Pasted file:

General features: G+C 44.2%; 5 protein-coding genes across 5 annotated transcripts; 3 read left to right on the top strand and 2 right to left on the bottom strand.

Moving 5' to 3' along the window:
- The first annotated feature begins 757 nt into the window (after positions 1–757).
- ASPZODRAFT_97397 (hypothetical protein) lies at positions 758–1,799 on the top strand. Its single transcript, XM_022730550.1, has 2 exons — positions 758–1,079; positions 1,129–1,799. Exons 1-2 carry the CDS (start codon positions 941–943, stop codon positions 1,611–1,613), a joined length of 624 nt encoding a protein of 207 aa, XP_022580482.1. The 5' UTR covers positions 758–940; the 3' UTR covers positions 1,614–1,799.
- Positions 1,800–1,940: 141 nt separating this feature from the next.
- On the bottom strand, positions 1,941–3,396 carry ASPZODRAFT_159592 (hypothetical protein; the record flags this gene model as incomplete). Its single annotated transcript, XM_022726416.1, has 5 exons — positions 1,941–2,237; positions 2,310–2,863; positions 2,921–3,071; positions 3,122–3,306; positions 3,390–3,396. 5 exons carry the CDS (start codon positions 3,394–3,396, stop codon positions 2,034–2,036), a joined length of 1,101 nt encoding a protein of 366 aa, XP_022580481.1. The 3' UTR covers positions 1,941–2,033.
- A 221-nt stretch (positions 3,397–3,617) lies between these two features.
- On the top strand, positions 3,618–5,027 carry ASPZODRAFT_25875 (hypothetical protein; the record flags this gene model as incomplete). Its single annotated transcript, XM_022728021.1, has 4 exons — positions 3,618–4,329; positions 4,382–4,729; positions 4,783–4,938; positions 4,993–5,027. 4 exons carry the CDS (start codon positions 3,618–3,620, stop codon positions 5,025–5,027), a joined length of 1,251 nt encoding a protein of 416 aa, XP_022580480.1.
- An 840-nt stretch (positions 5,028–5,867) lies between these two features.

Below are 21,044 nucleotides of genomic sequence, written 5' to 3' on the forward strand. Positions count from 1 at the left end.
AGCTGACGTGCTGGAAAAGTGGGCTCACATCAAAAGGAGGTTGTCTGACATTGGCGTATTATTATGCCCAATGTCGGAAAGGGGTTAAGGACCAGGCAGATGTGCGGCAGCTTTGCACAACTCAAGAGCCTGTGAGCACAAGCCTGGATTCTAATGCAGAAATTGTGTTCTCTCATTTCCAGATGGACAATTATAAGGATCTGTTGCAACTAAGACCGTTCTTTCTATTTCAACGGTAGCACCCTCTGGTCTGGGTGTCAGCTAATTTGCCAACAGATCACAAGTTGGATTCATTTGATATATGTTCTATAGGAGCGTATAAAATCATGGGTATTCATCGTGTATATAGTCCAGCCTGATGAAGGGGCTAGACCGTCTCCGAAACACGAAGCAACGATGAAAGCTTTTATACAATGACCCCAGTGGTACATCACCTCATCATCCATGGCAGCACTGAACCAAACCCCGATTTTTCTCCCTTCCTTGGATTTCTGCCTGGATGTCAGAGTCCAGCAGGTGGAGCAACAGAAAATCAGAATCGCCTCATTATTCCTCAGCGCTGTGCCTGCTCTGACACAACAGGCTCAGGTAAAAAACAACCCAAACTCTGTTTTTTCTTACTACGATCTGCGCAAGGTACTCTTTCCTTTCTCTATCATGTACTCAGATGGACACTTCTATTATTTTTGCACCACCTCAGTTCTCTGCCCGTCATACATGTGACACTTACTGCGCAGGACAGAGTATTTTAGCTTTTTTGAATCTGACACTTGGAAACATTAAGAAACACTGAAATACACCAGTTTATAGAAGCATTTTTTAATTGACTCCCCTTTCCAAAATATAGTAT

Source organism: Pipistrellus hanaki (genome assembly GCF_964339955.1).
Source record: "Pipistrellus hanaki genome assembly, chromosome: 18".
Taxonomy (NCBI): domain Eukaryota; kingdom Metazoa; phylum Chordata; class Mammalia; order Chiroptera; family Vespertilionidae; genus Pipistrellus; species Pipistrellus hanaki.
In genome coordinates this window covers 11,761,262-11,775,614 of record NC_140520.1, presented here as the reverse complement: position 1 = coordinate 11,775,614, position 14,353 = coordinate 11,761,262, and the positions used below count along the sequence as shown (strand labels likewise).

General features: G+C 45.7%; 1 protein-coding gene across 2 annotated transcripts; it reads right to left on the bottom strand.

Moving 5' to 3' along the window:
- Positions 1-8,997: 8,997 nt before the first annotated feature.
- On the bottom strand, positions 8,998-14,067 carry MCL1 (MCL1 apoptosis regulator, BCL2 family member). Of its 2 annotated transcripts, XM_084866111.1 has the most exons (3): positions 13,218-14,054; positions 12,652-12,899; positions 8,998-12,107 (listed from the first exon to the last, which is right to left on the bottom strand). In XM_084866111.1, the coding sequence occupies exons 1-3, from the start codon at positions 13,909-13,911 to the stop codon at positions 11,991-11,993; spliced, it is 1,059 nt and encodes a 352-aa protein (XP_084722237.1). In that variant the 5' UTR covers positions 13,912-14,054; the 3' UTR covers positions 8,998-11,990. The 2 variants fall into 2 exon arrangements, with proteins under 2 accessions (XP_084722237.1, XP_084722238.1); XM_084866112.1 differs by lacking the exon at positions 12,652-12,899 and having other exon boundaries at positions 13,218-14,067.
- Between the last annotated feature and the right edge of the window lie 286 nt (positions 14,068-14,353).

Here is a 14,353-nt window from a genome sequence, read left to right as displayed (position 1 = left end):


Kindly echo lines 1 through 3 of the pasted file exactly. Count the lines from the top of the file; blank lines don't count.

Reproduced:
General features: G+C 44.2%; 5 protein-coding genes across 5 annotated transcripts; 3 read left to right on the top strand and 2 right to left on the bottom strand.

Moving 5' to 3' along the window:
- The first annotated feature begins 757 nt into the window (after positions 1–757).